Just one more week to go here in Galveston. I have been dividing my time between drawing the anatomy lab and studying in the Library here at the University of Texas Medical Branch. In the latter, while reading up on the historical context of everything that the Drawing Women’s Cancer project is, I came across this quote. It is a narrative of the first successful ovariotomy performed by Ephraim McDowell on Mrs Jane Crawford in Danville, Kentucky in1809.
It moved me.
In Dr McDowell’s own words (in extracts):
The abdomen was considerably enlarged, and had the appearance of a pregnancy, although the inclination of the tumour was to one side… I gave the unhappy woman information of her dangerous situation. She appeared willing to undergo an experiment, which I promised to perform if she would come to Danville (the town where I live) , a distance of sixty miles from her residence. This appeared somewhat impracticable by any, even the most favourable, conveyance though she performed the journey in a few days by horseback. With the assistance of my nephew and colleague… I commenced the operation, which was concluded as follows.
having place her on her table of ordinary height, on her back, and removed all her dressing which might in any way impede the operation, I made an incision about three inches from the musculus rectus abdominis on the left side, continuing the same nine inches in length, parallel with the fibres of the above named muscle, extending into the cavity of the abdomen, the parieties of which were a good deal contused, which we ascribed to the resting of the tumour on the horn of the saddle during her journey. The tumour then appeared in full view, but was so large that we could not take it away entire. We put a strong ligature around the fallopian tube near the uterus then cut open the tumour which was the ovarium and the fibrous part of the fallopian tube very much enlarged…as soon as the opening was made the intestines rushed out upon the table, and so completely was the abdomen filled by the tumour that they could not be replaced during the operation which was terminated in about twenty five minutes. …we closed the external opening with the interrupted suture… Between every two stitches we put a strip of adhesive plaster, which, by keeping the parts in contact, hastened the healing of the incision. We then applied the usual dressings, put her to bed…In five days I visited her and much to my astonishment I found her engaged in making up her bed. I gave her particular caution for the future and in twenty-five days she returned home as she came, in good health which she continued to enjoy.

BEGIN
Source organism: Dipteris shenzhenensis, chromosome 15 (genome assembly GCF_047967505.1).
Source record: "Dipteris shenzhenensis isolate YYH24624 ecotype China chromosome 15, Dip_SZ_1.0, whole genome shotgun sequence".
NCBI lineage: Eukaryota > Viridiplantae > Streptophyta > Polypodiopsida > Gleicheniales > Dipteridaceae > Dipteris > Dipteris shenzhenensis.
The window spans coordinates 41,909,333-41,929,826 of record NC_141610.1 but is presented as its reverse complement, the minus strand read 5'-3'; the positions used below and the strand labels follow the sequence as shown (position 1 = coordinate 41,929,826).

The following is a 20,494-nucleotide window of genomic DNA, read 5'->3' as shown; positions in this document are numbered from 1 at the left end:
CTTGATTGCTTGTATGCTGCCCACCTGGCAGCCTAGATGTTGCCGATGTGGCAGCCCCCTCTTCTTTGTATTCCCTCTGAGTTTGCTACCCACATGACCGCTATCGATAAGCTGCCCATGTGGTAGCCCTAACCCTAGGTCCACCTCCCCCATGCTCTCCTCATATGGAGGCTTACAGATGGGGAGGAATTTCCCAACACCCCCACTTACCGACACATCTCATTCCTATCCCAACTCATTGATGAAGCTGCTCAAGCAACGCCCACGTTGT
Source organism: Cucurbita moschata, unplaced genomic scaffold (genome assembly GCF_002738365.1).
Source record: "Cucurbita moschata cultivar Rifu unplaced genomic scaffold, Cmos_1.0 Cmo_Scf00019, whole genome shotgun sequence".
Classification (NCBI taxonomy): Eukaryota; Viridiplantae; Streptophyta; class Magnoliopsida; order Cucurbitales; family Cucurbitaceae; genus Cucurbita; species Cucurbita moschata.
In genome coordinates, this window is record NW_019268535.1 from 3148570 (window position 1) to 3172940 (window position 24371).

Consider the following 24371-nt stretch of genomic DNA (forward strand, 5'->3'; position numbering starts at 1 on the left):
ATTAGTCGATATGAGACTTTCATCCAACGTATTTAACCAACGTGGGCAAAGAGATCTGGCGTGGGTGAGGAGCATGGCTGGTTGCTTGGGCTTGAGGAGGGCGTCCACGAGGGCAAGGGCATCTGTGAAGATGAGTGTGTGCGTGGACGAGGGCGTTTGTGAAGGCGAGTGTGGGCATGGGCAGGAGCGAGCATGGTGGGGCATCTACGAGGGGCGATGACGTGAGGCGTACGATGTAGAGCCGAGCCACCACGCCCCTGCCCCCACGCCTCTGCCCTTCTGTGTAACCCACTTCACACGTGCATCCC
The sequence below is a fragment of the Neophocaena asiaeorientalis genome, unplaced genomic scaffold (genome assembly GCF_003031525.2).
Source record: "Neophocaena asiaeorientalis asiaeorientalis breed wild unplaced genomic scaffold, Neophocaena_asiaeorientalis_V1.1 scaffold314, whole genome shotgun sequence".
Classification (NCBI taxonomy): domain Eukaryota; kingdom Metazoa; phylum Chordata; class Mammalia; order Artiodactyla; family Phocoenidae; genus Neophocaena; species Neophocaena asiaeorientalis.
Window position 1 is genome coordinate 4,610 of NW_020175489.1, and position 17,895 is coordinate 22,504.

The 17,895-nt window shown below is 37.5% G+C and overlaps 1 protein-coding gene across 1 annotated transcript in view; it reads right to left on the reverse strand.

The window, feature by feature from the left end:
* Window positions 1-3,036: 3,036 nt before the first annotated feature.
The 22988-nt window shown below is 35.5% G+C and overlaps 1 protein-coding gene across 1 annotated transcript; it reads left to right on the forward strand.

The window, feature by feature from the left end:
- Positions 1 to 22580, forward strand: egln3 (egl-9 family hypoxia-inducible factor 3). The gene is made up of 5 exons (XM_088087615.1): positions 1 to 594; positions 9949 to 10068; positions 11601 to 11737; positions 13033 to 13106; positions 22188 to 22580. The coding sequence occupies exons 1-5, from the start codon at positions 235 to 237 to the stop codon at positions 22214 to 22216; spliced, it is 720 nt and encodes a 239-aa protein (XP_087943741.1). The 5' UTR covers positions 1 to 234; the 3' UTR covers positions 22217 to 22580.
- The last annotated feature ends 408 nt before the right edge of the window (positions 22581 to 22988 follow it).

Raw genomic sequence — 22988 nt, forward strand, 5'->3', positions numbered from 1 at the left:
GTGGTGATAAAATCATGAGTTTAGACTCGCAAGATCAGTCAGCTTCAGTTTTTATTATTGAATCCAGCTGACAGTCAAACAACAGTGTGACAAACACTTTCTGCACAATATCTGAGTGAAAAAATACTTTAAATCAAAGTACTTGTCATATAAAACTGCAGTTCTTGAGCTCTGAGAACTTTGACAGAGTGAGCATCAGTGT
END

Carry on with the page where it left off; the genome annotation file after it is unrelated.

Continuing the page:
There is no record of any form of anaesthesia during the operation and Mrs Crawford ‘kept her courage’ by repeating Psalms and singing hymns. She lived to be seventy-eight years old.
(Quote from Graham, H. (1951) The Eternal Eve)